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Johann Hari on ex-Jihadists

Here, on the other hand, is a great story on British jihadists.

For his summer vacation in 1990 – as a break from studying physics at Cambridge University – he went to wage jihad on the battlefields of Afghanistan. He arrived with two friends from Jimas at an Arab-run training camp in the mountains of Kunar in Eastern Afghanistan. It was a sparse collection of tents and weapons left behind by the CIA in the snow and blood. They spent the days running up and down mountains learning how to fire Kalashnikovs and rocket launchers. “When you fire a Kalashnikov, it echoes all around the mountain,” he says. “After this boring life, you feel the adrenaline pumping.”

Did you get that? Studying physics at Cambridge is boring; surely there must be a more interesting line of work.

Usama’s job was to persuade people to go to fight in Afghanistan and, from the mid-1990s, Bosnia. He was one of the best – and he says, again very fast, that one of his successes was to radicalise Omar Sheikh, the man now on death row in Pakistan for beheading Daniel Pearl. “I set him off on his path to Jihad,” he says. He looks a little excited, and a little appalled. The first thing he remembers about Sheikh – who he met at a Jimas study circle – is the fresh lemonade he made in his university rooms. “It was delicious. And we drank and drank. My first impression of him was that he was a clean-shaven, well-educated British public schoolboy. A lovely bloke.”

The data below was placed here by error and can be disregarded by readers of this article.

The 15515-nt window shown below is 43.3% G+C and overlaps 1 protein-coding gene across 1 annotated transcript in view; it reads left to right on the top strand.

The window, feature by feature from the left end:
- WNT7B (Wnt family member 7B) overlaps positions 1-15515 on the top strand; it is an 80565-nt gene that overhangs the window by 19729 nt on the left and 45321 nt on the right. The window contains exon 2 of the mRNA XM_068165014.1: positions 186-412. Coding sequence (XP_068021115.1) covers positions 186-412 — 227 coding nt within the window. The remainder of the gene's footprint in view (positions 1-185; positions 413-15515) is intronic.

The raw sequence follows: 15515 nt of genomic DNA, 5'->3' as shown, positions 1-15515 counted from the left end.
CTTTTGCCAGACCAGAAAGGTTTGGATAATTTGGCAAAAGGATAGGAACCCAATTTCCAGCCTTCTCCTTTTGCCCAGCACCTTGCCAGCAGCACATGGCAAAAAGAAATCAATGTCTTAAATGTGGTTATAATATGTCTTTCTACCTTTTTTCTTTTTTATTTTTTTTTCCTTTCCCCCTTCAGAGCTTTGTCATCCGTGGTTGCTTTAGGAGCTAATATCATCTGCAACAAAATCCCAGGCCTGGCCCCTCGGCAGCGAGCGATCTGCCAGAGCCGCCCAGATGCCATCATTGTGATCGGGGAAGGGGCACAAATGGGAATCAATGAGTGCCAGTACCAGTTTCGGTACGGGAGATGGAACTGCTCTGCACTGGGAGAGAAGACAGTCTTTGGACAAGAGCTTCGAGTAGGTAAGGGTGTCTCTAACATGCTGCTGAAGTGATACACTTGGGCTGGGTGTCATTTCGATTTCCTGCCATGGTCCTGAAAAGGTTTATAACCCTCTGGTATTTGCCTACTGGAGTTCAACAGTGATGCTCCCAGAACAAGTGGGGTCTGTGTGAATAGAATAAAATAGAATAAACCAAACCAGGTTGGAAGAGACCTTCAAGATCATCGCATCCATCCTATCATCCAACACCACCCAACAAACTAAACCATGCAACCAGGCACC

But shit happens:

He says the 7/7 bombings detonated a theological bomb in his mind: “How could this be justified? I began to wonder if parts of the Koran are actually metaphor, and parts of the Koran were actually just revealed for their time: seventh-century Arabia.”

Once the foundation stone of literalism was broken, he had to remake the concepts that had led him to Islamism one-by-one. “Jihad has many levels in Islam – you have the internal struggle to be the best person you can be. But all we had been taught is military jihad. Today I regard any kind of campaigning for truth, for justice, as a type of Jihad.” He signed up to the pacifist Movement for the Abolition of War. He redefined martyrdom as anybody who died in an honourable cause. “There were martyrs on 9/11,” he says. “They were the firefighters – not the hijackers.”

He says he found himself making arguments he once thought unthinkable – like arguing that women should be allowed to show their hair in public. Jihadi websites run by his old friends started to declare him an apostate, a crime that under their interpretation of sharia is punishable by death.

Conversions go in all directions.

Comments

  1. Very interesting story. But your title link points to an article by Bruce Anderson, not Johann Hari — am I missing something?

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